The South African government today announced details of its most significant single reform package to date in a white paper outlining legislative plans to abolish the pass law system.

The white paper confirmed the promises of President Pieter W. Botha that many of the most severe direct restrictions on the freedom of movement of blacks in urban areas will be ended.

Theoretically, the proposed legislative reforms will mean that any black South African, excluding citizens of the so-called independent homelands, will be able to work and live in urban areas providing they can find a home in a black neighborhood and a job. Curfews for blacks are also to be abandoned.

The proposal does not provide for any change in the strict segregation of schools, hospitals and residential areas, nor does it give South Africa's 24 million blacks a voice in the government, which is controlled by the 5 million whites. The proposed changes also do not apply to approximately 6 million blacks who live in the four nominally independent tribal homelands -- Transkei, Ciskei, Venda and Bophuthatswana.

The report does not signal any intention to repeal the Group Areas Act defining specific areas where members of the different race groups are allowed to live.

It sidesteps the issue of what will happen to the blacks who are citizens of the homelands, saying the issue, a major source of controversy, will be left to negotiation with the respective homeland governments. Until such negotiations are concluded, the citizens of these territories will not be able to travel freely in South Africa.

The government also introduced today a bill to give the minister of law and order the power to declare "unrest areas" and impose certain restrictions in those areas to combat violence. Helen Suzman of the opposition Progressive Federal Party called the bill an attempt to declare a state of emergency without calling it that.

Despite the changes proposed today, there will be continued control of urbanization through the allocation of housing in the urban areas and the tightening of restrictions on squatting. Residents in urban areas will be required to have permission to occupy an approved accommodation.

But, while these limits on freedom of movement for blacks underline that apartheid is far from being ended, the latest reform package is likely to have a major impact on the lives of about 18 million black South Africans living outside the homelands.

A total of 34 laws and proclamations, some dating back 60 years, are to be repealed under the terms outlined in the white paper. The central piece of legislation that is to be abolished is the Black (Urban Areas) Consolidation Act which contains the well-known Section 10 restrictions on the rights of blacks to be present, for whatever purpose, in specified areas.

It was under this act that tens of thousands blacks were jailed in police swoops on passers-by, commuters and homes, often for the offense of not carrying their "pass books," or identification books detailing where they were allowed to go. There have been recorded instances of black workers being jailed for leaving their pass books in a jacket pocket, yards away from the spot where they were arrested.

The government has suspended prosecutions under the pass laws and has begun releasing those convicted or detained under them. Justice Minister Kobie Coetsee said about 245 people accused of violating pass laws would be released.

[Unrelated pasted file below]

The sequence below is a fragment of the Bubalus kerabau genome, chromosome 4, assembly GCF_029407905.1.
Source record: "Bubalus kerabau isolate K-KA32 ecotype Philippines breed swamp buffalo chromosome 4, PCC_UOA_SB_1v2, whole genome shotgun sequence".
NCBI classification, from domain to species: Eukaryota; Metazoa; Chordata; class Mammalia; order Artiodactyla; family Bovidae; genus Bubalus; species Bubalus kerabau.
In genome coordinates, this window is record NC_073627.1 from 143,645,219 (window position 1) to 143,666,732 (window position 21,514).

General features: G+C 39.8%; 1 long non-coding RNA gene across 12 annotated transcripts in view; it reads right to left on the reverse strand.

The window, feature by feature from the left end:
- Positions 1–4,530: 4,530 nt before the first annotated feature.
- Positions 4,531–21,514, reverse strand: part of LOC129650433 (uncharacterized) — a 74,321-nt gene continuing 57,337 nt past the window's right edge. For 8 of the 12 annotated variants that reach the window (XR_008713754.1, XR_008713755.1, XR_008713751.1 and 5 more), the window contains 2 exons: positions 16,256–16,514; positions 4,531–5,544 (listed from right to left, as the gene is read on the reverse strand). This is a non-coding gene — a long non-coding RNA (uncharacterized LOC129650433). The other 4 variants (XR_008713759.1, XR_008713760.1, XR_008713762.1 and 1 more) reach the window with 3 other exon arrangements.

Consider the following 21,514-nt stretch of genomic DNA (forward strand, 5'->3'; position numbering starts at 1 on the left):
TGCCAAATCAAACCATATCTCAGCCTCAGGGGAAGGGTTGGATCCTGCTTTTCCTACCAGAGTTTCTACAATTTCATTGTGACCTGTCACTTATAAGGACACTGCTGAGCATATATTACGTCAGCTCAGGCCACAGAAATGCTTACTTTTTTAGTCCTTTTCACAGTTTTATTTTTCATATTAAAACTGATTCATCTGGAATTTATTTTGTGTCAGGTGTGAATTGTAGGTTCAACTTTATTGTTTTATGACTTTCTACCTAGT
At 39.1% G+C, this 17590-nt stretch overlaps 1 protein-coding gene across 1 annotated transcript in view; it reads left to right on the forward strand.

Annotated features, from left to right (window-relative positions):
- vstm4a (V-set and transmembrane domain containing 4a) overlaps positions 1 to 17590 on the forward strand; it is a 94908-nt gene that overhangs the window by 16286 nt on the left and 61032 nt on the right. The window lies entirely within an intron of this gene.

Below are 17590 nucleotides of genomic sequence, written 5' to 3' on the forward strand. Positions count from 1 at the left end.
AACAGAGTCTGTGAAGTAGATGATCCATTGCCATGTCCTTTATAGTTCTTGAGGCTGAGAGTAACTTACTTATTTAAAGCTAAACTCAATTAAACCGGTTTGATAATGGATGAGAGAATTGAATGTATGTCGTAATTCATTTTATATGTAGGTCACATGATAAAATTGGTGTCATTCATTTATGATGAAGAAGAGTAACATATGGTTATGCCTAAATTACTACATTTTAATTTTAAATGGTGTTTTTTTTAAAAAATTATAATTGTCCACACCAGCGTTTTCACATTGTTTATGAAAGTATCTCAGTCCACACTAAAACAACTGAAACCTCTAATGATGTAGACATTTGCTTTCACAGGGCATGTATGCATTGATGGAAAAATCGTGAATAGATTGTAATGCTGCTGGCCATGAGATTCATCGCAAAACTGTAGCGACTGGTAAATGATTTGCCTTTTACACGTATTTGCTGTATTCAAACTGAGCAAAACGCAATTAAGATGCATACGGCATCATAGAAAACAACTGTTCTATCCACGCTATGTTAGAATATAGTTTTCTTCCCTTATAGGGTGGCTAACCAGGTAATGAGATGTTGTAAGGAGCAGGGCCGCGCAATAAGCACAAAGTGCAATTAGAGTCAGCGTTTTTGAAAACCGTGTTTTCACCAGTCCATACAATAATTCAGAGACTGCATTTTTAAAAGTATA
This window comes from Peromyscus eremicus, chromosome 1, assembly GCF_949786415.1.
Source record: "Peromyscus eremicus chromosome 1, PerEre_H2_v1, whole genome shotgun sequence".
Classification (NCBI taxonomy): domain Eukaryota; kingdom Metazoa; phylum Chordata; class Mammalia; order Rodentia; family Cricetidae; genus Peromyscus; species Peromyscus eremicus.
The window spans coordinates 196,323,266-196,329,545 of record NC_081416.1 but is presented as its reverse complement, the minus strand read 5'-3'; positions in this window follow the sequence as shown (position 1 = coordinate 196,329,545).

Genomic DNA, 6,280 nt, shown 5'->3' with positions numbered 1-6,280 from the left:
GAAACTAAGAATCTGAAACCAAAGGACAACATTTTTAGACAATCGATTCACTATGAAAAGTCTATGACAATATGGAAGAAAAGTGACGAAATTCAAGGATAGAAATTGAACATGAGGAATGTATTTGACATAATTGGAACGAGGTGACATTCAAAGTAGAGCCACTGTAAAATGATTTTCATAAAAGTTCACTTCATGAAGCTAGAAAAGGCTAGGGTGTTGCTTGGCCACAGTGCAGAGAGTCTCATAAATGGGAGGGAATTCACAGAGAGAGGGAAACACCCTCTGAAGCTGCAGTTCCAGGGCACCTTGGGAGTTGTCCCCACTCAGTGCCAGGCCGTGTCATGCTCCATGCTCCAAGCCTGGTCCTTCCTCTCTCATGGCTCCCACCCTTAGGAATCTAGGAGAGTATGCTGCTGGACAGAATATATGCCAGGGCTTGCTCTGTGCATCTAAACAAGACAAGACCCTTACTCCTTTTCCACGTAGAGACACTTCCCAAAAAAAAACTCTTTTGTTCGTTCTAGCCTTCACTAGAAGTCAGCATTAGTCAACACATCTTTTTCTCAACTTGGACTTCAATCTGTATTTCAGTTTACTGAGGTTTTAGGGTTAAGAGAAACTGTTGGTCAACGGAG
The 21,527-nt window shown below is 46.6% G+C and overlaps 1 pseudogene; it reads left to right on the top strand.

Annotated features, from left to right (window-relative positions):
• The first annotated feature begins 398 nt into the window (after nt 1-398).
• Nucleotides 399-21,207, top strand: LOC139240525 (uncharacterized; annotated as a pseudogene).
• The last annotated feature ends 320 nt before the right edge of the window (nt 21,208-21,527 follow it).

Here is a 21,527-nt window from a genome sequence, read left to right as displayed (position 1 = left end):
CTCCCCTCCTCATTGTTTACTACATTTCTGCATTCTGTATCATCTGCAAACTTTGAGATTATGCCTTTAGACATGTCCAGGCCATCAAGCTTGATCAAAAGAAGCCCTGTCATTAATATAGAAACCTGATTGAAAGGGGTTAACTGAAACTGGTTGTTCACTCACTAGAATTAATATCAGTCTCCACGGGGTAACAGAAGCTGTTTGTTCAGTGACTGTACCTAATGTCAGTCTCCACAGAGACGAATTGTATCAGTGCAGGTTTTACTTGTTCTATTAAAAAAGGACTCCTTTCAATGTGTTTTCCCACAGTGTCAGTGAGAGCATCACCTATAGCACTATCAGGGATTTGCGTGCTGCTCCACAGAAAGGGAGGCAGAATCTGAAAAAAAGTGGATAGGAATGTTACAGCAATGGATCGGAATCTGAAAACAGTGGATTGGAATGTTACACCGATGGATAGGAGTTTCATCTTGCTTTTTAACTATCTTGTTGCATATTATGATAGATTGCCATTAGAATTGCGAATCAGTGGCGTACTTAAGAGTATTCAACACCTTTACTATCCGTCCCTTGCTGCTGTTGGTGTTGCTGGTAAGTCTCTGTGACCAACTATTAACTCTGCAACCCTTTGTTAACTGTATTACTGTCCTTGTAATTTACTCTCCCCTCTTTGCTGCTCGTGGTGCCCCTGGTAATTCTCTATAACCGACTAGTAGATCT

The number of arrests for pass law violations was 132,000 last year, down from 262,000 in 1983, The Associated Press reported. Most convicted offenders served only a few weeks in prison.

The white paper also proposed legislation providing for common identity documents for all race groups.

The identification bill makes no reference to race, although in the document the holder's racial group will be identified by a code. It appears that the new document will not carry information on where the holder may reside. There will be no requirement that it be carried, although everyone will have to identify themselves to an authorized officer "without delay" by either producing it, or other identification documents, or being vouched for by someone else with such identification.

In line with the recent government tendency to tighten its overall control of the population while easing racial restrictions, all South Africans will have to be fingerprinted when applying for the identity document.

The white paper was welcomed by critics of the government. The Institute of Race Relations described it, along with the recognition of black trade unions in 1979, as "the most important reform in South Africa since World War II." The director, John Kane-Berman, describing today's move as a giant step forward, said it was particularly gratifying that the lifting of the pass laws was being carried out on "so comprehensive a basis."

Anglican Bishop Desmond Tutu, one of the country's best-known black leaders, cautioned blacks to "be aware of the small print" in the government policy statement, The Associated Press reported. "Some form of influx control may be brought in through the back door," he said.

Murphy Morobe, a spokesman for the antiapartheid United Democratic Front coalition, questioned whether the government would desegregate neighborhoods and give blacks a significant political role, AP said.

The leader of the white parliamentary opposition, Colin Eglin, welcomed the package, saying that after months of hesitation the government had "gone the whole way" in scrapping the pass law system.